Top judges of world’s largest democracy strike down anti-gay sex law

INDIA’S highest court has struck down the country’s anti-gay sex law as unconstitutional. The decision, widely welcomed as conforming to a modern understanding of constitutionality and rights, was the result of India’s highest court, the supreme court, reconsidering the validity of Section 377 of the Indian Penal Code. The judgment, likely to be hugely influential worldwide, followed a 2013 decision of the same court when two judges upheld the Code. Earlier this year, however, the supreme court decided to revisit the issue, but with a larger bench.

FIVE judges of India’s supreme court, including the chief justice, heard the challenge to Section 377 of the Indian Penal Code in July this year, and since then their decision has been eagerly anticipated.

At 495 pages, this week’s judgment includes four separate concurring decisions, all concluding that the 158-year old provision is unconstitutional and invalid to the extent that it prohibits consensual sexual acts between adults in private.

The case had been brought in the names of a number of individuals who expressed their concern that the section discriminated against them, made them targets of police and other social repression, invaded their rights to privacy and prevented them from living their lives fully, this despite the fact that the law was rarely enforced.

Apart from fully reasoned decisions on why the section was unconstitutional, the judgment included other important orders. The judges said their decision should be widely circulated by government and given publicity through public media. They also ordered that “all government officials” and police in particular, should be given sensitivity training on the issue of gay rights to reduce and ultimately eliminate the stigma experienced by that community.

Another unexpected development – an apology for the suffering of gay people caused by the law – came from Judge Indu Malhotra, sworn in as a member of the supreme court just a few months ago and the only woman on the five-member panel. She said history “owed an apology” to the gay community and their families for the delay in redressing the “ignominy and ostracism” they had experienced through the centuries.

In reaching its decision the court quoted from other jurisdictions worldwide, including several judgments of SA’s constitutional court. The judges said that provisions similar to India’s Section 377 were introduced by Britain to its other colonies including present-day Tanzania, Kenya and Uganda. Anti-homosexual laws in England and Wales had led to more than 400 men being sentenced to death there between 1806 and 1861. Some 56 men were executed, with the last executions taking places in 1835.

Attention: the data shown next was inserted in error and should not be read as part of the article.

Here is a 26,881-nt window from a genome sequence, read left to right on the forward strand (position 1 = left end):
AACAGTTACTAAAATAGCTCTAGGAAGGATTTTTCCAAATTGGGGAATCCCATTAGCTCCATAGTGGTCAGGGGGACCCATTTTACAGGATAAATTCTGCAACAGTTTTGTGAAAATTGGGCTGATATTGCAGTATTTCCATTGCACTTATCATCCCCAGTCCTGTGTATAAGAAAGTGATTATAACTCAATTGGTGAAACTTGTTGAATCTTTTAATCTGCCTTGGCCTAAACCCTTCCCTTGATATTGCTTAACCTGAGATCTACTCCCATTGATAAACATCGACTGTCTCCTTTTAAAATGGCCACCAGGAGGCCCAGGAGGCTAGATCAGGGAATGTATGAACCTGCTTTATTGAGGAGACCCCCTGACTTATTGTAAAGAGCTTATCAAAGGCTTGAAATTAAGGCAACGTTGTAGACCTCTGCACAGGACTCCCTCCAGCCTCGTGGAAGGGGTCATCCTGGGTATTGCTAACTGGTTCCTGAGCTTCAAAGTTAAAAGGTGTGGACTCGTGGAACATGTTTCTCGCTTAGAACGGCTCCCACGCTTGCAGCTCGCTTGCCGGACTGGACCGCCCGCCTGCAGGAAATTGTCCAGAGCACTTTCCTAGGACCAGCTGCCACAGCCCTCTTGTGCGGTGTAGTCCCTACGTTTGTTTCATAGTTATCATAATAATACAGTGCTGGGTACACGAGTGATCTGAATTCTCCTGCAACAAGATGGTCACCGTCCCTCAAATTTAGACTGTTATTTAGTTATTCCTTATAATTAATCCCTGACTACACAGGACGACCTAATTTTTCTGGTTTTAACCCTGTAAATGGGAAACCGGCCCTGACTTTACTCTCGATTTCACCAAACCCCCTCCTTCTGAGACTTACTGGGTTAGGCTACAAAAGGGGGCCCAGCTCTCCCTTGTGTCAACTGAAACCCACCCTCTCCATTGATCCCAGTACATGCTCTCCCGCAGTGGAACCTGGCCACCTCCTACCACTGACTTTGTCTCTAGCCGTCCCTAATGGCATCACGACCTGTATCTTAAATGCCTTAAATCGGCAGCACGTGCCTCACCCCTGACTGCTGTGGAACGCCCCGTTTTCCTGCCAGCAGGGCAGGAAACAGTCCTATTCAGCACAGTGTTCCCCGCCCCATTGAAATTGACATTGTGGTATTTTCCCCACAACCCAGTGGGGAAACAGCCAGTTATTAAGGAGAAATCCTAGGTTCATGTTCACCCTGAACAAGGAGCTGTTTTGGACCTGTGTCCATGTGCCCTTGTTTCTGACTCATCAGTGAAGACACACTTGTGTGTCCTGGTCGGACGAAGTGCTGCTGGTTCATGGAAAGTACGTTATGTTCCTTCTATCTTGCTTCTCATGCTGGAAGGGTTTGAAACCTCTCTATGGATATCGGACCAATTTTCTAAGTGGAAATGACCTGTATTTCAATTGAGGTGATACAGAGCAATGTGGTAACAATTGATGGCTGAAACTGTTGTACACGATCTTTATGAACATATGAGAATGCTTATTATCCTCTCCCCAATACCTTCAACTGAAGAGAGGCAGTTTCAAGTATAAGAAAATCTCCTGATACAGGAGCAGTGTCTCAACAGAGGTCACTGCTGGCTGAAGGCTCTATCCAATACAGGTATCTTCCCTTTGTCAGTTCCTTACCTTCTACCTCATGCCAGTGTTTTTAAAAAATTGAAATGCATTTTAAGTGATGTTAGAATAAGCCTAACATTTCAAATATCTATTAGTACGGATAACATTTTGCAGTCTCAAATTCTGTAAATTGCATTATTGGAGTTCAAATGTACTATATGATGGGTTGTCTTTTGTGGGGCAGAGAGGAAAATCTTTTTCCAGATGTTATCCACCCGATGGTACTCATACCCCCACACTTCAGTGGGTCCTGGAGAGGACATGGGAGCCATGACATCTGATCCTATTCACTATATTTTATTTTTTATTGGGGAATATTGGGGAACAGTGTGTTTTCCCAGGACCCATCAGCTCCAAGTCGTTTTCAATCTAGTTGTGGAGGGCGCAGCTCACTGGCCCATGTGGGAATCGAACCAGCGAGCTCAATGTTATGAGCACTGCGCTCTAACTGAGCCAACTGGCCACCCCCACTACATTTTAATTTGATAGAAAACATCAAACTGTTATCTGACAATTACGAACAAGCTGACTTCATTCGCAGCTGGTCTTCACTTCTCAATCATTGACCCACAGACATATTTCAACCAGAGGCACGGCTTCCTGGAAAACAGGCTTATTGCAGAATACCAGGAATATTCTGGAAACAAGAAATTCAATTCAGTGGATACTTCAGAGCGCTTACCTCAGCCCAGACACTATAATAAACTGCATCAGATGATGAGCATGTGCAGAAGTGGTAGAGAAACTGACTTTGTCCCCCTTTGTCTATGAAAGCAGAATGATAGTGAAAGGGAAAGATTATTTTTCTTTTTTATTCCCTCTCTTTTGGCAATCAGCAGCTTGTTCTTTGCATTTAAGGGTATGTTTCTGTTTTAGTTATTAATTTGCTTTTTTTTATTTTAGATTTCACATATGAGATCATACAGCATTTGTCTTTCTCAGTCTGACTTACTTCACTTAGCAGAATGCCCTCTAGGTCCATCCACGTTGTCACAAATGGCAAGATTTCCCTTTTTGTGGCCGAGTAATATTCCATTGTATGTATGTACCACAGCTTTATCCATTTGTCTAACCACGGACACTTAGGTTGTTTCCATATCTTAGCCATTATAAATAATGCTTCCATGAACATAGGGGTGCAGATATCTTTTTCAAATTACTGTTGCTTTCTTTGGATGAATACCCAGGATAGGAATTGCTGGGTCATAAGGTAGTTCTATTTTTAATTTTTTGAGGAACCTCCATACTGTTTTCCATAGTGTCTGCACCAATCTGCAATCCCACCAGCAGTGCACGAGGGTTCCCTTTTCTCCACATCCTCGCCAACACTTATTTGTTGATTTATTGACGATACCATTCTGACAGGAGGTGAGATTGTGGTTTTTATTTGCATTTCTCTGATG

The fact that fewer than 200 people had been prosecuted under India’s Section 377 was “neither here nor there”. The section outlawed sexual acts “against the order of nature” with imprisonment for up to 10 years on conviction. In doing so, the criminal law “became a willing instrument of repression”.

The section impacted on lesbian, bisexual, gay and transgender (LBGT) people in many ways including “pushing them out of the public health system” because of fear that they would be identified and prosecuted.

The judges said that popular, even majority opinion, was not a valid basis on which to disregard rights “conferred with the sanctity of constitutional protection”. Minorities faced serious discrimination simply because they were different from the majority but under a “democratic Constitution founded on the Rule of Law, it does not mean that their rights are any less sacred than those conferred on other citizens”.

The judgment contains many significant expressions of outrage by the court at the suffering caused by the law including this:

“Indian citizens belonging to sexual minorities have waited. They have waited and watched as their fellow citizens were freed from the British yoke while their fundamental freedoms remained restrained under an antiquated and anachronistic colonial-era law – forcing them to live in hiding, in fear, and as second-class citizens. In seeking an adjudication of the validity of Section 377, these citizens urge that the acts which the provision makes culpable should be decriminalised.

“But this case involves much more than merely decriminalising certain conduct which has been proscribed by a colonial law. The case is about an aspiration to realise constitutional rights. It is about a right which every human being has, to live with dignity. It is about enabling these citizens to realise the worth of equal citizenship. Above all, our decision will speak to the transformative power of the Constitution. For it is in the transformation of society that the Constitution seeks to assure the values of a just, humane and compassionate existence to all her citizens.”

The judges discussed in some depth the concept of “constitutional morality” which, they said, required them not to ignore the right of the LBGT community to “an equal participation of citizenship and an equal enjoyment of living.”

“Constitutional morality requires that this Court must act as a counter majoritarian institution which discharges the responsibility of protecting constitutionally entrenched rights, regardless of what the majority may believe. Constitutional morality must turn into a habit of citizens. By respecting the dignity of LGBT individuals, this Court is only fulfilling the foundational promises of our Constitution.

“The choice of a partner, the desire for personal intimacy and the yearning to find love and fulfilment in human relationships have a universal appeal, straddling age and time. In protecting consensual intimacies, the Constitution adopts a simple principle: the state has no business to intrude into these personal matters.”

Read Johar v Union of India (PDF)